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Bar News - January 18, 2017


Book Review: Most Can Probably Skip Forensic GIS Text Book

By:

Forensic GIS: The Role of Geospatial Technologies for Investigating Crime and Providing Evidence
Edited by Gregory A. Elmes, George Roedl, and Jamison Conley
Springer (2014)
Hardcover, 310 pages

Forensic GIS is not as relevant to daily practice as some of the other books I have reviewed in these pages, but it does give a detailed and scholarly look at how geospatial information is and can be used in criminal investigations and trials.

The book is divided into 13 chapters that are actually scholarly papers on individual subjects and not a coherent presentation of the subject. The first four papers deal with overviews and basic concepts; the remaining nine are papers on case studies of specific uses.

In laymanís terms, the book is about how Google Earth and other mapping applications can be combined with other data sources to analyze crime and present evidence in criminal trials. For instance, there is a chapter on how the authors of one of the papers took data from the Charlotte-Mecklenburg NC Tax Assessors Office and combined it with maps to show the geographic locations and patterns of foreclosures in the wake of the 2008 crash. Another paper discusses how the authors used liquor law citation data from the University of Wisconsin and LaCrosse Police Department for September and October (Octoberfest) for the years 2008-2012 and maps to address serious alcohol incidents.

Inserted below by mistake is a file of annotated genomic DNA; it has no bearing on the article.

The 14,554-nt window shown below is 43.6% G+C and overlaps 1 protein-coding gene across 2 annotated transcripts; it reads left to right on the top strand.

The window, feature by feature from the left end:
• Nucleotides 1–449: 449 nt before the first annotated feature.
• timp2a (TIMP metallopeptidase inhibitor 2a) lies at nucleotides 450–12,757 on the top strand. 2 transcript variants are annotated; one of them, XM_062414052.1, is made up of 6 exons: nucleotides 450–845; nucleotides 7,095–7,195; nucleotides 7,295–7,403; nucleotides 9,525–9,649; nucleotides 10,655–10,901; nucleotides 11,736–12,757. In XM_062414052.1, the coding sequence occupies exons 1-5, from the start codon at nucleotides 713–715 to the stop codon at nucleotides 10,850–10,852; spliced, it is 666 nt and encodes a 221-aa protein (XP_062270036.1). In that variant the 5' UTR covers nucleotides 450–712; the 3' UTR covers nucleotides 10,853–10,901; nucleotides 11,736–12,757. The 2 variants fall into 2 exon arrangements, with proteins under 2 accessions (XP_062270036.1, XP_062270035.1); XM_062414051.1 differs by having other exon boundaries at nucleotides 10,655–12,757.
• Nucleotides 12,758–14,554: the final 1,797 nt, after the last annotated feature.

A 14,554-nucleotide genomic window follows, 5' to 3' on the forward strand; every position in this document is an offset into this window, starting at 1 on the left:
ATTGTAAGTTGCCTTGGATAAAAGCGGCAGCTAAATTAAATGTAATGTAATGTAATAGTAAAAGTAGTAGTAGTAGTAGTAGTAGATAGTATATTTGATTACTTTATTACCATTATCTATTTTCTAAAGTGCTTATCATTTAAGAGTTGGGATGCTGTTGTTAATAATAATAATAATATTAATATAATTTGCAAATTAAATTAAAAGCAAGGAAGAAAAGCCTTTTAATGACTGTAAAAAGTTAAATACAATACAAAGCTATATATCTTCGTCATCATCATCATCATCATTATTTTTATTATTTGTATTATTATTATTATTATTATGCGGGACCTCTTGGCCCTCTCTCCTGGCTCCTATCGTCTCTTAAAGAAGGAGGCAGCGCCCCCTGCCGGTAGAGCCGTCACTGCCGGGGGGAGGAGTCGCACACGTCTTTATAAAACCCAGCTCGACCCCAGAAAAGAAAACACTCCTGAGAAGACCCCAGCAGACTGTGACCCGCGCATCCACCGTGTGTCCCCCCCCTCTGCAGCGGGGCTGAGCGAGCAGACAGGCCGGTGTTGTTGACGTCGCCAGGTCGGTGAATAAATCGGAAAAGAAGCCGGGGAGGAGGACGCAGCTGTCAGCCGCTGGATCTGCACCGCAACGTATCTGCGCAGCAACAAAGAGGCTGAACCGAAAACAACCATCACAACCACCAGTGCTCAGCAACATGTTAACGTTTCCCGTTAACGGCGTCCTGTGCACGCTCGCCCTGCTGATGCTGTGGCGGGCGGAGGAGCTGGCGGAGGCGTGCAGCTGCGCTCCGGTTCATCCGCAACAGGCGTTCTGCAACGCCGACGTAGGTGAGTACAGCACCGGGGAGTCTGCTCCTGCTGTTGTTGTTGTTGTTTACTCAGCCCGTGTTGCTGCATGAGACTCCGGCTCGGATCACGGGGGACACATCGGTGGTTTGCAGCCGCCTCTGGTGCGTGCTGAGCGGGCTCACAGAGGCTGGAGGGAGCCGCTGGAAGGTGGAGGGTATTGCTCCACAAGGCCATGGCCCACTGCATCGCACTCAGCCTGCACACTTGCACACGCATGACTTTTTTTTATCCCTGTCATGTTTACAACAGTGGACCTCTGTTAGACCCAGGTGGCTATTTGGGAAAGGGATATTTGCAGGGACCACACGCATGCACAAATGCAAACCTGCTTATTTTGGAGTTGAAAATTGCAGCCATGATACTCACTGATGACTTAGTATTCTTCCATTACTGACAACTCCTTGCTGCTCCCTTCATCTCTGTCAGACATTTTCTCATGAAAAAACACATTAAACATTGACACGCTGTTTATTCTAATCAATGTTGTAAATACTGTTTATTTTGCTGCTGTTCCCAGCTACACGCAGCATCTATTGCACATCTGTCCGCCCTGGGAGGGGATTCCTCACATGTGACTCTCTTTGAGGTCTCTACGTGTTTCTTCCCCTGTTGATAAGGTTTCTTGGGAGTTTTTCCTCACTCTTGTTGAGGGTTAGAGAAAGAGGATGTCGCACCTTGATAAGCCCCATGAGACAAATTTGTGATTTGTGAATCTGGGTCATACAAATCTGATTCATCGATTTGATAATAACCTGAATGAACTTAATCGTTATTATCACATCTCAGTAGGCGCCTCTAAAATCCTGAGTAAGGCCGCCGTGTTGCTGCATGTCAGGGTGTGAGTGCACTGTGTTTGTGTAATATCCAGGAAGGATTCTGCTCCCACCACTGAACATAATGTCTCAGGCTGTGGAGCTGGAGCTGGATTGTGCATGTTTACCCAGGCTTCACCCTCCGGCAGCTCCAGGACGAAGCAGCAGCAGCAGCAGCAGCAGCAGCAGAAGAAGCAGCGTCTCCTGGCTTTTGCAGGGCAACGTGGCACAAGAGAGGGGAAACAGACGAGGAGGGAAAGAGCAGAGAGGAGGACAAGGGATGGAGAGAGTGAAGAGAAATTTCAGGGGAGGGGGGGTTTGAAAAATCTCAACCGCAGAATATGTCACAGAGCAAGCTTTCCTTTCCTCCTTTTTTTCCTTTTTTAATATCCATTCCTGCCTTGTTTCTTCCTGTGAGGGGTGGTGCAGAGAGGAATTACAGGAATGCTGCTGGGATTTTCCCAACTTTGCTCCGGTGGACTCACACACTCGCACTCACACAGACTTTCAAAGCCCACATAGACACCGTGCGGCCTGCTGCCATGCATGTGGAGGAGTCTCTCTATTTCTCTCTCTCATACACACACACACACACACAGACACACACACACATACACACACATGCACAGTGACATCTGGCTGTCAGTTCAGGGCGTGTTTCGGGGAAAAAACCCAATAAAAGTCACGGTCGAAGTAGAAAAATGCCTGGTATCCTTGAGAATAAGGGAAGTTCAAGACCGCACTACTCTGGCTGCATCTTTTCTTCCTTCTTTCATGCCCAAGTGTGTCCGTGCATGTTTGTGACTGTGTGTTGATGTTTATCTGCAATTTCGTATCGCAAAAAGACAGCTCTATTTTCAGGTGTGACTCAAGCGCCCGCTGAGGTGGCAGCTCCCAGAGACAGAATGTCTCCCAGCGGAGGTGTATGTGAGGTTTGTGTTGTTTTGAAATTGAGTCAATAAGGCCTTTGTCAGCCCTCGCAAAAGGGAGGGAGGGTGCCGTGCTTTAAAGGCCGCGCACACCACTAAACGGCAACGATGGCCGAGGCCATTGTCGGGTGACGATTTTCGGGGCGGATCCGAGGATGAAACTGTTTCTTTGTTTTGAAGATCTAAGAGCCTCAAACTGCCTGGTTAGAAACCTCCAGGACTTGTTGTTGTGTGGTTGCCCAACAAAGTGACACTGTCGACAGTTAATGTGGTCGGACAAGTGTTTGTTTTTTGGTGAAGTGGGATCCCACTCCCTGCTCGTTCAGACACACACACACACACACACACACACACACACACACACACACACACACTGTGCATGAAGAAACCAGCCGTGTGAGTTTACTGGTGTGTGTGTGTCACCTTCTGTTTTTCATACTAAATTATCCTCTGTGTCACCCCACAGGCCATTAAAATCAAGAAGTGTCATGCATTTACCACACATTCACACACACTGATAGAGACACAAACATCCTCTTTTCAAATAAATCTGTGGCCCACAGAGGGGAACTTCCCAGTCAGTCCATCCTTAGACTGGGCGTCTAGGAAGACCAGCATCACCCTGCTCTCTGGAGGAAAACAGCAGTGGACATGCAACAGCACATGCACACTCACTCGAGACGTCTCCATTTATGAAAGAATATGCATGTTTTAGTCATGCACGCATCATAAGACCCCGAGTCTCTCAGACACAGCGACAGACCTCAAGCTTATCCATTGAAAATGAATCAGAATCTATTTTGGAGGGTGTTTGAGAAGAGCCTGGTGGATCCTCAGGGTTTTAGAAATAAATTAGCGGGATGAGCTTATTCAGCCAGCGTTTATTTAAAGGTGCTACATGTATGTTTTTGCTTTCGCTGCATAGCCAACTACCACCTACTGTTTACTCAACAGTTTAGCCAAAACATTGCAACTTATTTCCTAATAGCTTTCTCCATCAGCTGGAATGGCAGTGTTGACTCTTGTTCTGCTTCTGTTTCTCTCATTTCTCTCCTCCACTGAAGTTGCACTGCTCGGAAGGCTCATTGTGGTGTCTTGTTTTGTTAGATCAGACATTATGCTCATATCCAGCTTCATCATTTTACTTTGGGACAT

When I review a book, I typically ask two questions: Who of my colleagues should take time from their overpacked schedules to read this? Why? This book will have a limited audience. Because the subject is narrowed to criminal topics, those most likely to be interested will be those of you who defend or prosecute criminal cases. The Attorney Generalís Office, the US Attorneyís office, some State Bureaus, and large law firms are most likely to have either the interest and/or the resources to be able to put the concepts to effective use. For those colleagues, I recommend this book as a source of ideas and a resource to prepare for trial or to analyze big data for trends and patterns. An attorney who is preparing for a profiling defense or an administrative body looking to identify crime trends would likely find this tome worthwhile. For those of us who are not so inclined, itís a tough read.

If you are interested in GPS, I recommend Pinpoint by Greg Milner. It is a much more interesting and accessible book that explains how the global positioning system is impacting and changing our livesÖ and itís much more relevant to those of us who are not trying to determine where in the state the most alcohol-related crimes are committed.

Eric Cook

Eric Cook is an attorney who lives in Portsmouth and has practiced in New Hampshire since 1998.

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